Feelisch, Martin, Rassaf, Tienush, Mnaimneh, Sanie, Singh, Nisha, Bryan, Nathan S., Jourd'Heuil, David and Kelm, Malte
Concomitant S-, N-, and heme-nitros(yl)ation in biological tissues and fluids: implications for the fate of NO in vivo
The FASEB Journal, 16, (13), . (doi:10.1096/fj.02-0363com). (PMID:12409320).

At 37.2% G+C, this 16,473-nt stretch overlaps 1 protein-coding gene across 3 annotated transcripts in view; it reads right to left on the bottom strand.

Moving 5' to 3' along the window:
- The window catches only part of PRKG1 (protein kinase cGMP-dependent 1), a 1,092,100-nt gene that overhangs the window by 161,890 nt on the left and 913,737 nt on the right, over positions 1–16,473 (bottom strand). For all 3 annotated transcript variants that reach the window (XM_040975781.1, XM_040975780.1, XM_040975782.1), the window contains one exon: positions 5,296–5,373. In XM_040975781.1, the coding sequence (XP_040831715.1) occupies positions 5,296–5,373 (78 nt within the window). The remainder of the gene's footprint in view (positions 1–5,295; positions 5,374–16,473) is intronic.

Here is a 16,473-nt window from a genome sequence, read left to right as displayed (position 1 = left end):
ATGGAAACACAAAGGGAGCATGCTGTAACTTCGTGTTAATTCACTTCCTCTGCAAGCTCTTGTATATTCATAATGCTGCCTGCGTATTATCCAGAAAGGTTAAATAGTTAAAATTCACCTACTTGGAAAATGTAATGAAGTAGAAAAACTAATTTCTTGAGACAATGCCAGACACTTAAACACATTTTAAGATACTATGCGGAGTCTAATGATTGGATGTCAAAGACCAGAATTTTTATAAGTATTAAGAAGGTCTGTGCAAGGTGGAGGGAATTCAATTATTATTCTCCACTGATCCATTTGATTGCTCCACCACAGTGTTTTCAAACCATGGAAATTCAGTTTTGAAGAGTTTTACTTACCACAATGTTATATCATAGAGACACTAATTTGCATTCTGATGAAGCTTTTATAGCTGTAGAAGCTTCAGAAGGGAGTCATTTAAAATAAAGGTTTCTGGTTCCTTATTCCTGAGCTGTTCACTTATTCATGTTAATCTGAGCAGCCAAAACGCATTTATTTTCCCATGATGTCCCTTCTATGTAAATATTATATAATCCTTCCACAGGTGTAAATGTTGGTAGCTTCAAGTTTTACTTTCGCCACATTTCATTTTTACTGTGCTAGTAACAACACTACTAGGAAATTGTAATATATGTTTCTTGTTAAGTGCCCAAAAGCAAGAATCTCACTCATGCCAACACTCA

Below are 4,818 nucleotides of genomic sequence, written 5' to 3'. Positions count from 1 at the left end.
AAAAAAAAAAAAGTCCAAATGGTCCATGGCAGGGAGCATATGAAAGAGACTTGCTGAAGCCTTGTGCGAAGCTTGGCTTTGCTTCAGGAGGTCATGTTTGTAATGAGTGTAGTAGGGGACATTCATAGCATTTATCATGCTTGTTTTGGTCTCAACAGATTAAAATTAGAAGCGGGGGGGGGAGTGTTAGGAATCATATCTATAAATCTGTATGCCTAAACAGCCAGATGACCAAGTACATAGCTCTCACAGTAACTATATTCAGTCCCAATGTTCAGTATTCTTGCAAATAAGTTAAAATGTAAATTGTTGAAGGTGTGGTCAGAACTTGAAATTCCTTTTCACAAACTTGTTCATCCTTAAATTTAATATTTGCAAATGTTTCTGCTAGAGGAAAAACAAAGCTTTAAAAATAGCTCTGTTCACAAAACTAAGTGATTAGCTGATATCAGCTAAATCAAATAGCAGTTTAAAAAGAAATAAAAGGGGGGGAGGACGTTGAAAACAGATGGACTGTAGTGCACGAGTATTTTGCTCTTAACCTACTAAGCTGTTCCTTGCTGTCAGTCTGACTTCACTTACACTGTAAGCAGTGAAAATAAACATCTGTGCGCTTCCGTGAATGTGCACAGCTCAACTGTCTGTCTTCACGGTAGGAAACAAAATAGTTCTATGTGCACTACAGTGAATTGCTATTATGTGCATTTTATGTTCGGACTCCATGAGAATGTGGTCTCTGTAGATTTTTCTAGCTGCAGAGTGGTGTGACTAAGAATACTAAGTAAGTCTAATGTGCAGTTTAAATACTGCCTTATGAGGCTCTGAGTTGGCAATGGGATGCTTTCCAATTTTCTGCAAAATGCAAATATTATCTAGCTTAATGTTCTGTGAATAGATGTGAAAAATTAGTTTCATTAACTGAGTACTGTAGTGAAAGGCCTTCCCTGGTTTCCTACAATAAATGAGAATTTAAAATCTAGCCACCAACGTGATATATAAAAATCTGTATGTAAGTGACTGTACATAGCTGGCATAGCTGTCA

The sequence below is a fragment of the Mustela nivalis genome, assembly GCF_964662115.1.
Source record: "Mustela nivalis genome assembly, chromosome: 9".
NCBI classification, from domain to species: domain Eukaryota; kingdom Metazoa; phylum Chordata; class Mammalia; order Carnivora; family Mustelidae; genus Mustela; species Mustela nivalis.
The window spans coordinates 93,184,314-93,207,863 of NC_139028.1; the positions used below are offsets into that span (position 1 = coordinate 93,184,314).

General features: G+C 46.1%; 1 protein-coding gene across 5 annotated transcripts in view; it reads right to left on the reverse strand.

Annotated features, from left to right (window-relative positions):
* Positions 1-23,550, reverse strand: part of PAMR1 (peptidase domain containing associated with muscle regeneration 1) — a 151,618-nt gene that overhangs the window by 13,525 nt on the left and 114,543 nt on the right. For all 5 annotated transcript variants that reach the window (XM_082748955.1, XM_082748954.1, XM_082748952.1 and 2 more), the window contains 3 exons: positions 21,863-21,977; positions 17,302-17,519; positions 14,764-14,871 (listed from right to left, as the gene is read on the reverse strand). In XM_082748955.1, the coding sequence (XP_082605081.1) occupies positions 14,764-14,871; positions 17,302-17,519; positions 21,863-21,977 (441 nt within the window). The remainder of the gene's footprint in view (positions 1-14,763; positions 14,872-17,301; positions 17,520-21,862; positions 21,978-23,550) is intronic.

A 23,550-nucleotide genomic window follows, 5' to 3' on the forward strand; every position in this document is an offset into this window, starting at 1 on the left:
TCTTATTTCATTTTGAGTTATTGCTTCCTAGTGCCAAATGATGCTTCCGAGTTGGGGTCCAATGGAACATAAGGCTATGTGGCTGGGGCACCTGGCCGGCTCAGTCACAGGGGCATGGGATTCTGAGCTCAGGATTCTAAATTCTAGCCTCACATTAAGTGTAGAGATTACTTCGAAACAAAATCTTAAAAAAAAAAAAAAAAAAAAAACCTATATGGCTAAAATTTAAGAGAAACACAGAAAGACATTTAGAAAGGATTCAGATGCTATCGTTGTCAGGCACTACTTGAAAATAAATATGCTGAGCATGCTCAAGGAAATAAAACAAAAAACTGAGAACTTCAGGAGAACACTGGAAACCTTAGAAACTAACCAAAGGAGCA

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There is growing evidence for the involvement of nitric oxide (NO) -mediated nitrosation in cell signaling and pathology. Although S-nitrosothiols (RSNOs) have been frequently implicated in these processes, it is unclear whether NO forms nitrosyl adducts with moieties other than thiols. A major obstacle in assessing the significance of formation of nitrosated species is the limited reliability of available analytical techniques for measurements in complex biological matrices. Here we report on the presence of nitrosated compounds in plasma and erythrocytes of rats, mice, guinea pigs, and monkeys under basal conditions, in immunologically challenged murine macrophages in vitro and laboratory animals in vivo. Besides RSNOs, all biological samples also contained mercury-stable nitroso species, indicating the additional involvement of amine and heme nitros(yl)ation reactions. Significant differences in the amounts and ratios of RSNOs over N- and heme-nitros(yl)ated compounds were found between species and organs. These observations were made possible by the development of a novel gas-phase chemiluminescence-based technique that allows detection of nitroso species in tissues and biological fluids without prior extraction or deproteinization. The method can quantify as little as 100 fmol bound NO and has been validated extensively for use in different biological matrices. Discrimination between nitrite, RSNOs, and N-nitroso or nitrosylheme compounds is accomplished by use of group-specific reagents. Our findings suggest that NO generation in vivo leads to concomitant formation of RSNOs, nitrosamines, and nitrosylhemes with considerable variation between rodents and primates, highlighting the difficulty in comparing data between different animal models and extrapolating results from experimental animals to human physiology.
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